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"Room air cleaners are necessary even with a furnace filter"

Click here to see a descriptive illustration of several types of efficient room air cleaners.

Dear Jim: I need a room air cleaner for my son's allergies. I see ads for ones with no fans and others called "HEPA". How can I tell which types are most effective and which use less electricity? - Janice F.

A: There is a huge array of various room air cleaner designs and styles available. Unlike most home products, you cannot use the price of a room air cleaner as an indication of its effectiveness. Also, some of the flashy television advertisements for room air cleaners are long on claims, but the products are short on actual performance and specifications.

I called the 800 phone number shown in a television ad for one of the expensive, no-fan air cleaner models which consumes little electricity. After pressing them for the CADR (clean air delivery rate - see following description) rating, that specific model was effective for a room not much larger than a closet. Models with fans use more electricity, but selecting one with multiple speeds allows you to run it on the efficient low speed.

One of the best methods to compare air cleaners is by their CADR. This rating indicates the effectiveness of a room air cleaner as determined by testing per the AHAM (Association of Home Appliance Manufacturers) standards. The CADR is recognized as the standard by the U.S. Environmental Protection Agency and the American Lung Association as a good representation of an air cleaner's effectiveness.

The CADR rating, if the room air cleaner manufacturer had its products tested and certified, should be listed on the packaging or in the user manual. You will see three CADR numbers referring to household dust, tobacco smoke and pollen. Even though there are other pollutants in a home, such as mold, pet dander, etc., the range of sizes of the former three pretty well cover the gambit of most particles in room air.

The CADR numbers can range from less than 50 for small air cleaners to more than 300 for large effective ones. Also some air cleaners are better at removing smoke, which are some of the smallest particles in room air, whereas other air cleaners are better at removing pollen, which are relatively large particles. For this reason, first talk with your allergist to determine to which allergens your son is allergic and must be removed from his room air.

In order to circulate enough room air through the air cleaner to be effective, the air cleaner should have a fan. An air cleaner rated to clean a larger room will have a larger fan and will use more electricity. You may want to run it on high speed for only 30 minutes before bedtime and then switch it to a more efficient low-speed setting over night.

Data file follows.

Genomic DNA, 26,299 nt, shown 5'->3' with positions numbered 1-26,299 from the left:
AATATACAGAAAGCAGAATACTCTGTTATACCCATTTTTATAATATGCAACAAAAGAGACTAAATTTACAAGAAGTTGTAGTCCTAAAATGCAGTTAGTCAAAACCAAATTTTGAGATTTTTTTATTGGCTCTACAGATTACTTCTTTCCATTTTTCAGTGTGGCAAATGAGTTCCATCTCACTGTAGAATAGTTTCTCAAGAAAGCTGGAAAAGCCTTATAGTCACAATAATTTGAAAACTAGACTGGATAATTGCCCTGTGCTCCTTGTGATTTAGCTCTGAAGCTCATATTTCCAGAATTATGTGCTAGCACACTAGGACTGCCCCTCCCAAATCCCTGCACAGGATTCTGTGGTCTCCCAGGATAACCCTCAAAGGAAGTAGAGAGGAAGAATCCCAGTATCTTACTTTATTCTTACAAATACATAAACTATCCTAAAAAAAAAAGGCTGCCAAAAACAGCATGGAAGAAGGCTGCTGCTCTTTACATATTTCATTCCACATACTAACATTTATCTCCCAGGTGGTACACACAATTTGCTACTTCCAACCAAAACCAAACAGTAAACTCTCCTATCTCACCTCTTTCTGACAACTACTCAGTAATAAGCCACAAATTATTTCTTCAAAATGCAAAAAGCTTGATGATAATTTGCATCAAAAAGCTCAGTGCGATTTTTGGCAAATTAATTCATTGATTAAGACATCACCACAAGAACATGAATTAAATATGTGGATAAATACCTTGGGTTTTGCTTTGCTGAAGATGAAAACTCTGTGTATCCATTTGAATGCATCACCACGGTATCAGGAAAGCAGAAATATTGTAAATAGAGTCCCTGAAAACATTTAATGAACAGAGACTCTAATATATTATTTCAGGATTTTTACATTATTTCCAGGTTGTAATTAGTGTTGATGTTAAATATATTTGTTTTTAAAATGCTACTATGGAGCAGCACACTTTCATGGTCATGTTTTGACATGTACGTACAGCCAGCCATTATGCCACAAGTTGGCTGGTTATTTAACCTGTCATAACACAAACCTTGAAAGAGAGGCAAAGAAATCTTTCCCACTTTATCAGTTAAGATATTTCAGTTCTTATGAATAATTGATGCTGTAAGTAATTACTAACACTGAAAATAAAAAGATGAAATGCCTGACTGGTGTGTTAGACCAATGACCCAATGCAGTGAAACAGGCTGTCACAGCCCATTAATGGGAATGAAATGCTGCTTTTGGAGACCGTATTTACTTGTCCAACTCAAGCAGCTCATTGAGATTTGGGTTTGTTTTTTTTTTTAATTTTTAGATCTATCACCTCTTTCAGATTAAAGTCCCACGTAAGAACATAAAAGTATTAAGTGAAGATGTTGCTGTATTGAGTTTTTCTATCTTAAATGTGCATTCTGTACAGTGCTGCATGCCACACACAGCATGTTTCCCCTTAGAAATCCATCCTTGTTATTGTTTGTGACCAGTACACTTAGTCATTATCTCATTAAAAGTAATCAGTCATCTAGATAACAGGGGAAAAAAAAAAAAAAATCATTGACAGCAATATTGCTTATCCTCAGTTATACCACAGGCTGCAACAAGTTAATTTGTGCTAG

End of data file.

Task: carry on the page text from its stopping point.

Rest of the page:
If your house has hot water radiant heat or electric infloor heating, the air cleaner may not be needed all night. To save electricity, put it on a timer and run it for about 15 minutes after your son is in bed. With these types of nonforced-air heating, once there is no movement by people in a room, particles and allergens should not become airborne on their own. When your son gets up in the morning and kicks up some dust, run the air cleaner again while he is dressing.

For effective room air cleaning, the AHAM recommends the CADR of a room air cleaner should be 2/3 of the square footage of the room. For example, if you son's bedroom is 10 x 12 feet and he is allergic to pollen, select an air cleaner with a pollen CADR of 80 as a minimum. You can also select one with a higher CADR to clean the air faster, but it will likely cost more and use more electricity.

In my own home, I use a HEPA room air cleaner with a carbon element in my bedroom. The HEPA and carbon (reduces odors and some volatile chemicals) filters need to be replaced periodically, but they are very effective and reasonably quiet. Be sure to get a true HEPA model. To be a true HEPA, it must state it removes 99.97 percent of all particles 0.3 microns or larger.

Another effective design uses electrostatic precipitator technology with a circulation fan. I use one near my pellet/corn stove. These give the room air one charge and a collection plate the opposite charge so particles stick to it. These often include a wire mesh prefilter to capture large particles. Both the prefilter and the collection plates are periodically removed and washed. These are particularly effective for tiny particles such as smoke.

Instant Download Update Bulletin No. 718 - buyer's guide of the 16 most effective room air cleaner manufacturers (55 models) listing maximum cfms, clean air delivery rates (CADR's) - dust, tobacco smoke and pollen, filter types (HEPA, electronic, electrostatic, pleated media, high density), recommended room size in sq. ft. for each model, speeds, weights, features, prices, a sizing selector chart, illustrations and descriptions of various models.

Dear Jim: I have a gas furnace in my house. I keep it set at 68 degrees during the winter. I was told not to set it lower when I am gone and back up later because it will use more gas. Is this true? - Kerry S.

A: This is incorrect. You should always set the thermostat lower when you are away from your house. An electronic thermostat makes this more convenient to do. Whenever the thermostat is lower you are saving money.

The amount of heat your house loses is primarily a function of how warm you keep it. When the thermostat is set lower and the house is cooler, less heat is lost. When less heat is lost, the furnace has to run less.

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